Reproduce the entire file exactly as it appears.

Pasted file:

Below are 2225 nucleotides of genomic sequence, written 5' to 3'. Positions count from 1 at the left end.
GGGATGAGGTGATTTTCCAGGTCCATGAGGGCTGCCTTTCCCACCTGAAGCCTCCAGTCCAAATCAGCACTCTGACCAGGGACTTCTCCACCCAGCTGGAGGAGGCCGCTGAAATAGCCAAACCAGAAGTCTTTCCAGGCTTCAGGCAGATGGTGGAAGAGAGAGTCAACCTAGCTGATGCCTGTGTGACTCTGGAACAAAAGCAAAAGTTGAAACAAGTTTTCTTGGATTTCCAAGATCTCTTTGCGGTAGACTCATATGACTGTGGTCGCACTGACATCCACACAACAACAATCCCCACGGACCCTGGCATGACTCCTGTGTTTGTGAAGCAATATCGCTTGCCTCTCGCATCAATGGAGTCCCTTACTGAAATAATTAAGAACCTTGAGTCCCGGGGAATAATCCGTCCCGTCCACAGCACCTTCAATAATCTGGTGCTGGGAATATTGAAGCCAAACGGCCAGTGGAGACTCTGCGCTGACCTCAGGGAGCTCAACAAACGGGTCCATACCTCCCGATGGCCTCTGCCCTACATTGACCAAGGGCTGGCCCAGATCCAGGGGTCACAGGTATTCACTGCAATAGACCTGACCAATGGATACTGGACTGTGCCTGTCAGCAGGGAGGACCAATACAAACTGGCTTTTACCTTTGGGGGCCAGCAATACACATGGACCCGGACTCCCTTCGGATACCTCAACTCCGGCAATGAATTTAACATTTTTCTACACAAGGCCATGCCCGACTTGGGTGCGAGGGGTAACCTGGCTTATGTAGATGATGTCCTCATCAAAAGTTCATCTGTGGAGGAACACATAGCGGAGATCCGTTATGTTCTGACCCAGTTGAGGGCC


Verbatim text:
Below are 2225 nucleotides of genomic sequence, written 5' to 3'. Positions count from 1 at the left end.
GGGATGAGGTGATTTTCCAGGTCCATGAGGGCTGCCTTTCCCACCTGAAGCCTCCAGTCCAAATCAGCACTCTGACCAGGGACTTCTCCACCCAGCTGGAGGAGGCCGCTGAAATAGCCAAACCAGAAGTCTTTCCAGGCTTCAGGCAGATGGTGGAAGAGAGAGTCAACCTAGCTGATGCCTGTGTGACTCTGGAACAAAAGCAAAAGTTGAAACAAGTTTTCTTGGATTTCCAAGATCTCTTTGCGGTAGACTCATATGACTGTGGTCGCACTGACATCCACACAACAACAATCCCCACGGACCCTGGCATGACTCCTGTGTTTGTGAAGCAATATCGCTTGCCTCTCGCATCAATGGAGTCCCTTACTGAAATAATTAAGAACCTTGAGTCCCGGGGAATAATCCGTCCCGTCCACAGCACCTTCAATAATCTGGTGCTGGGAATATTGAAGCCAAACGGCCAGTGGAGACTCTGCGCTGACCTCAGGGAGCTCAACAAACGGGTCCATACCTCCCGATGGCCTCTGCCCTACATTGACCAAGGGCTGGCCCAGATCCAGGGGTCACAGGTATTCACTGCAATAGACCTGACCAATGGATACTGGACTGTGCCTGTCAGCAGGGAGGACCAATACAAACTGGCTTTTACCTTTGGGGGCCAGCAATACACATGGACCCGGACTCCCTTCGGATACCTCAACTCCGGCAATGAATTTAACATTTTTCTACACAAGGCCATGCCCGACTTGGGTGCGAGGGGTAACCTGGCTTATGTAGATGATGTCCTCATCAAAAGTTCATCTGTGGAGGAACACATAGCGGAGATCCGTTATGTTCTGACCCAGTTGAGGGCC